The goal of transforming the Eastern Hills Mall into a town center brings to mind a quotation from 19th century Chicago architect Daniel Burnham: “Make no little plans; they have no magic to stir men’s blood.”

The plan to spend $250 million to transform the 100-acre shopping mall site into a self-contained village is anything but little. Uniland Development, Mountain Development and the architect design firm Gensler spelled out their vision in a presentation last week.

Eastern Hill Town Center would contain market-rate apartments, townhomes and senior housing, office space, hotels, public gathering spaces and other recreational and cultural amenities.

It’s called high-density mixed-use development and it has worked elsewhere in the U.S. Some well-known examples are Crocker Park in Cleveland; Easton Town Center in Columbus, Ohio; The Grove in Los Angeles; Zona Rosa in Kansas City, Mo.; Bowie Town Center in Bowie, Md.; and City Place in Palm Beach, Fla.

We’ll have what they’re having, at least if the developers can obtain the needed financing.

The development companies’ research shows there is enough demand here to make a go of it. Part of the idea is to turn a lemon – the retail downturn that robbed the current mall of much of its vitality – into lemonade, a new kind of shopping and lifestyle experience. Rather than tearing down the mall and starting from scratch, the plans call for keeping several of the anchor tenants, such as Raymour & Flanigan and J.C. Penney, and working with many of the other retailers to see if they can make it work under the new concept.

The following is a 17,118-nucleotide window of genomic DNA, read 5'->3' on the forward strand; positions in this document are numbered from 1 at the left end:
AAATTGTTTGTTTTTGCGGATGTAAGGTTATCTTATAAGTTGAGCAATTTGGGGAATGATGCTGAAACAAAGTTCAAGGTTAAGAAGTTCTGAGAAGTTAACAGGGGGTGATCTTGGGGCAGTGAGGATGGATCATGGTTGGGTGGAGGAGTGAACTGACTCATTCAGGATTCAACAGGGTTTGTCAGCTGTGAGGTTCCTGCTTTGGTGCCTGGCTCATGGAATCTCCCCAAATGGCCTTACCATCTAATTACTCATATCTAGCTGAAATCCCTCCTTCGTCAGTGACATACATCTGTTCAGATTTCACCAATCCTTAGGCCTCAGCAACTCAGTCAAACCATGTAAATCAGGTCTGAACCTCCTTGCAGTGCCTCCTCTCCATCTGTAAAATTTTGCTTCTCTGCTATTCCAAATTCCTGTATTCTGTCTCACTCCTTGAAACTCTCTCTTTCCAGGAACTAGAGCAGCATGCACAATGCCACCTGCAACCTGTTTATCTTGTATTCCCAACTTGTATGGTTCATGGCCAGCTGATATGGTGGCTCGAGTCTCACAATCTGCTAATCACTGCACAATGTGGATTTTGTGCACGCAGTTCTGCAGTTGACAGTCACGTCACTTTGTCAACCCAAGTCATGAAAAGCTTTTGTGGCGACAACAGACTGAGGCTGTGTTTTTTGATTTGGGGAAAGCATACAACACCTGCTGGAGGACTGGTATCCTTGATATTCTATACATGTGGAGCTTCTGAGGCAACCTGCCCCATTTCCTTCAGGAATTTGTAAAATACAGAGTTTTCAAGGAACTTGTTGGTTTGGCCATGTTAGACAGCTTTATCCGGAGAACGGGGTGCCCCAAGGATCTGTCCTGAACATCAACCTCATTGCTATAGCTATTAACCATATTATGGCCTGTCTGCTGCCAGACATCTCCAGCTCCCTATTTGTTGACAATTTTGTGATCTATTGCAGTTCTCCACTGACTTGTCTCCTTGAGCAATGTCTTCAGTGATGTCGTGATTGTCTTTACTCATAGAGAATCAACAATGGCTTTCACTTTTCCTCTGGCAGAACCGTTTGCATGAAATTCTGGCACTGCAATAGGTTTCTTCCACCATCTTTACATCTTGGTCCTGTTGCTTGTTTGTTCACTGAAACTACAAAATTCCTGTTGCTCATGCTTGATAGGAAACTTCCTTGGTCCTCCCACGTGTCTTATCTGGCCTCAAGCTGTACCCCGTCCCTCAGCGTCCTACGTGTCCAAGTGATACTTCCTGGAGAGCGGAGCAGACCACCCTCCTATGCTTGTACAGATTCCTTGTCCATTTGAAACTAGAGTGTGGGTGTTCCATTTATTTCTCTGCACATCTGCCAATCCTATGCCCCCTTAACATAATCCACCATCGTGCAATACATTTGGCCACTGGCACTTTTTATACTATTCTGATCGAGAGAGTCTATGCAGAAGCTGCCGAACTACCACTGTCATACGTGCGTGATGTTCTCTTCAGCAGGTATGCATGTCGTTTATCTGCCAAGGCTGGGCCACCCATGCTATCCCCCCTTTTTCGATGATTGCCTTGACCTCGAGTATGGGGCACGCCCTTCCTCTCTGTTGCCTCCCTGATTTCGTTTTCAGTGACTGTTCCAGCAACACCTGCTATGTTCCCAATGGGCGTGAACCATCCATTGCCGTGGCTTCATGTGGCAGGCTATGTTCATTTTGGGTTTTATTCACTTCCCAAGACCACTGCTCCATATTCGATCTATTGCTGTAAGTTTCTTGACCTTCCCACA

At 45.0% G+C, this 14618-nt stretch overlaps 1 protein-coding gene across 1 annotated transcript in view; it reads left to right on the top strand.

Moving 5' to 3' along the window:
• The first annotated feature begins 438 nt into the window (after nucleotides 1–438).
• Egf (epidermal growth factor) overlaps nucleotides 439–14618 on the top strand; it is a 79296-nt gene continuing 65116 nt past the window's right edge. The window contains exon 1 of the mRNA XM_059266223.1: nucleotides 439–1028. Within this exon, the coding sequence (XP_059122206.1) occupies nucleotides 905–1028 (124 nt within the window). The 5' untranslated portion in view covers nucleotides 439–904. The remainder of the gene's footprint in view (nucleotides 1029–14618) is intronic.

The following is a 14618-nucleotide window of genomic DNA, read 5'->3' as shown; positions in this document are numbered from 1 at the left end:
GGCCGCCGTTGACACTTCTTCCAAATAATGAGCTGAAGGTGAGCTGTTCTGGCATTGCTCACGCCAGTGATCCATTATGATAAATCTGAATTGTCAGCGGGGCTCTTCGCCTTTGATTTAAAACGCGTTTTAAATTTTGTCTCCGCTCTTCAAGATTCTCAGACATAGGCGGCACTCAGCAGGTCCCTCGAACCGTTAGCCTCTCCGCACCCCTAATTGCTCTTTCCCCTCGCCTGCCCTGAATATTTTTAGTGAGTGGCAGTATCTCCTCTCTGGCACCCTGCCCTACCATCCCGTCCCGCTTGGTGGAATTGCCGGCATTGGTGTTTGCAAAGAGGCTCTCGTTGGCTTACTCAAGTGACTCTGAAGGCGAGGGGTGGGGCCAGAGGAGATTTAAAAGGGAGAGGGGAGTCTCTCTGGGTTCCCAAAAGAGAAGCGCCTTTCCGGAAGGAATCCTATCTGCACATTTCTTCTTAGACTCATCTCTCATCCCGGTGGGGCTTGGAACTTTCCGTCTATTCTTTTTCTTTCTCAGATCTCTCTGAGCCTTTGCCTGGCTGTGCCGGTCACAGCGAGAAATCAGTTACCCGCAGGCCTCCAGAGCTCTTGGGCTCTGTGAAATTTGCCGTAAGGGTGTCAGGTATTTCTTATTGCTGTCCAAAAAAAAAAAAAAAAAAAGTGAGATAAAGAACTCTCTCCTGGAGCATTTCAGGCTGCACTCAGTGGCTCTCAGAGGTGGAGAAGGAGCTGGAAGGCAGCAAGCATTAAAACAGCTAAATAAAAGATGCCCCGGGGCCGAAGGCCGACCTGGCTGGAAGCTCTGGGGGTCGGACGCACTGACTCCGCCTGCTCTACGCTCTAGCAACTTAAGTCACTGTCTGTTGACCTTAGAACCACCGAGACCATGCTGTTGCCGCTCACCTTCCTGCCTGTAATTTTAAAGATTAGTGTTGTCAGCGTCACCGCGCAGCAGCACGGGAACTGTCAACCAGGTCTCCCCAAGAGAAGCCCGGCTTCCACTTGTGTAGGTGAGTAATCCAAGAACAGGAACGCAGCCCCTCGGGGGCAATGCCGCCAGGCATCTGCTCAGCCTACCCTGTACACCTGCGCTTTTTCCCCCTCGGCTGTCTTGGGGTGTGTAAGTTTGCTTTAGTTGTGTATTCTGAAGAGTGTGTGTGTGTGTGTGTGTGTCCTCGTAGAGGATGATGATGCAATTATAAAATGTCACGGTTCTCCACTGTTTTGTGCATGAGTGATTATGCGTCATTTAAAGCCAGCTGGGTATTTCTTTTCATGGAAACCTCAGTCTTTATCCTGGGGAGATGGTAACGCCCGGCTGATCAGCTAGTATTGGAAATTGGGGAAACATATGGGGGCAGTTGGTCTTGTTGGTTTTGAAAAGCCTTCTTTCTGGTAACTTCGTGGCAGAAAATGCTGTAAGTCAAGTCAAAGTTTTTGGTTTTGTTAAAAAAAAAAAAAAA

While the developers hope to break ground in 2021, the completion of the town center could take 25 years, they say. Today’s 5-year-olds may be tomorrow’s tenants. And several aspects of the plan are designed with millennials and Generation-Z sensibilities in mind. Walkability is one selling point, appealing to individuals who want to stay active as well as those concerned about reducing their carbon footprints. Cycling trails are also in the plan.

Younger people often talk about wanting a sense of belonging and community, which is a reason that town centers include public gathering spots. Events such as Fourth of July concerts, Christmas tree lightings, or art and music festivals would bring people together in the plazas.

Residents and visitors of all ages would be welcome, of course. Empty-nesters and other adults looking to downsize are one of the population segments most likely to move to cities these days. They would be prime candidates for Eastern Hills’ suburban version of an urban village.
Senior housing is another part of the planners’ vision. The developers are said to be looking to partner with companies that specialize in 55-plus communities, as well as engaging health care providers.

Will winter weather deter visitors, once the outdoor green spaces turn to white spaces? That has not been the case at Crocker Park, near Cleveland, where hundreds of shoppers stroll past a 50-foot Christmas tree and assorted lights and decorations.

One question that the financiers will pose is whether a town center can attract enough people in a region with a stagnant economy. But the uniqueness of the project would help it draw visitors from miles around, the way that water parks and carnival grounds do in other cities.

Village centers have been called the future of retailing. We look forward to experiencing it in Clarence.